Mr. X shared a pleasant parting smile and mimed, “Thank you,” as the elevator doors slowly closed. He may have had several challenging life issues, but as far as I was concerned, he was definitely playing center field in the reality ball park.
When I returned to my office, one of my insensitive, crude, culturally deprived male colleagues rushed in the door without knocking.
He shouted, “Don’t ever have those people come in here again. That guy in the wheelchair spit all over our rugs and made us uncomfortable.”
Disgusted by his words I reminded him their taxes pay our salaries.
“This is their office plus we have a custodial staff to clean up every night. That means whatever saliva deposits dropped will be history in the morning,” I said.
“And, if you or others choose to allow any of our uniquely challenged county citizens to make you uncomfortable, I will inform you in advance if, and when, they are returning so you can vacate these hallowed halls and not have your fragile feelings flummoxed. End of discussion. And next time, if there is one, please knock before you are asked to enter my office. It’s a respect thing, bro!”
The funding proposal was then researched and crafted. The final draft was brought to the two disabled-community representatives for approval. They were absolutely thrilled. The word was given to forward the proposal to the Alameda County Board of Supervisors for consideration.
Per Biscamp’s request, a copy of the proposal was passed on to a supervisor of Tom Bates’ staff liaison.
We needed to get two more votes to make the proposal a reality. Fred Cooper is on board per his word and we need another vote. Joe Bort is our best bet.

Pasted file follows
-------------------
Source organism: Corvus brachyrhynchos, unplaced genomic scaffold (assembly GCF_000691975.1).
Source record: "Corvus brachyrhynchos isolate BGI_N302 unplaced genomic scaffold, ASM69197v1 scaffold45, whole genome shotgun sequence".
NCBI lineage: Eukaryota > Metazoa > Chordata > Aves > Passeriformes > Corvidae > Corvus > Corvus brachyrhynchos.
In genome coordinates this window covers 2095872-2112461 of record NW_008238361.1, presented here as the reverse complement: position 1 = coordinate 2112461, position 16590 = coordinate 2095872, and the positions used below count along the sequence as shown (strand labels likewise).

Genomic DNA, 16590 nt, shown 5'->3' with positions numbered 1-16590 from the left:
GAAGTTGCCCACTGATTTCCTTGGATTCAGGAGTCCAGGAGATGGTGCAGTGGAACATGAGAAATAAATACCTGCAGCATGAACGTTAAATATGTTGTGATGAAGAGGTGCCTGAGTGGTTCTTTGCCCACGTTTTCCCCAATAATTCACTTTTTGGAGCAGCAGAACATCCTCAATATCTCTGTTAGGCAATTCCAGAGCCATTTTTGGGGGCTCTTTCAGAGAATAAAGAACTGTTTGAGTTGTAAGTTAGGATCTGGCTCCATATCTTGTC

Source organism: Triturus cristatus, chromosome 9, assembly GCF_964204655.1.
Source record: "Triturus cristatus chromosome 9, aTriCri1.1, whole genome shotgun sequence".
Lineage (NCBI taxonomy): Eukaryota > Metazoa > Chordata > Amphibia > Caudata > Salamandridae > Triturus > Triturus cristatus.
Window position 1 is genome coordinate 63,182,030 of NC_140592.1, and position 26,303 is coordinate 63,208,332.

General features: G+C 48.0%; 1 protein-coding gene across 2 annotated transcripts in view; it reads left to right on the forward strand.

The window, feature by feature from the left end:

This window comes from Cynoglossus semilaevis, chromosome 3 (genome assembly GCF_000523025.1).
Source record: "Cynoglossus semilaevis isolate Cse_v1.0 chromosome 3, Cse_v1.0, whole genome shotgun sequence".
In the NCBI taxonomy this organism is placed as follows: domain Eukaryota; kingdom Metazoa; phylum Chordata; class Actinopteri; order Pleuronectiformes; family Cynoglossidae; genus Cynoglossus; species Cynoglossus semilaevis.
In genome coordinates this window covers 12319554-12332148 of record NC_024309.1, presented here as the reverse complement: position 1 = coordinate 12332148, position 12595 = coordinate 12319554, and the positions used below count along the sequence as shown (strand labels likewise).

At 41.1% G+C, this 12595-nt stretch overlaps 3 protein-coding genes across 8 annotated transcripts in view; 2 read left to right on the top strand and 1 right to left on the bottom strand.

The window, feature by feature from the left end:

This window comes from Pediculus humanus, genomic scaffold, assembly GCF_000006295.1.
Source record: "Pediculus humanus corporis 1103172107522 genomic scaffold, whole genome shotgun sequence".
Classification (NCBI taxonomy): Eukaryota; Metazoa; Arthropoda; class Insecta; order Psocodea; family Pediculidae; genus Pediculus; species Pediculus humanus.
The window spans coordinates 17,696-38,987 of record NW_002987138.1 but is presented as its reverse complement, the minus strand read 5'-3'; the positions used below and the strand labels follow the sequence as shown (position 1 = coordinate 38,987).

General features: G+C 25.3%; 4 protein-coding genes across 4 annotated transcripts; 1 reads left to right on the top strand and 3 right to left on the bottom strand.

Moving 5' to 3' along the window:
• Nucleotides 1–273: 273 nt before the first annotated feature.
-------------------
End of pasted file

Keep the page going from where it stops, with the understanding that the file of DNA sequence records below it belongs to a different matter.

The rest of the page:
I placed a copy of the CIL (Center for Independent Living) proposal on his desk before absconding back to my office. The proposal was voted on at the next board meeting. Bates introduced it, Cooper gave a second and Bort added his affirmation. The three votes signified the CIL proposal was accepted for funding.
A call was made to Biscamp. He was surprised and overwhelmed in that order before he began crying.
Biscamp said,“I can’t explain how great I feel because I don’t have dreams come true every day.”
He was told a county official will contact him in the near future to explain how and when the money will become available. It would be extremely prudent to contact several other local disability activism advocates and experienced, trustworthy community services folks to initiate and complete the following tasks:
A) Organize a board of directors to select and formally endorse an official agency name. His idea of Center for Independent Living (CIL) sounds perfect and very responsible.
B) Locate a pro-bono lawyer, if possible, to file the necessary documents for 501 C-3 non-profit agency status with the state of California.
C) Design a written program services delivery system organizational chart. The county staff (that’s me) will provide technical assistance if your task force wishes.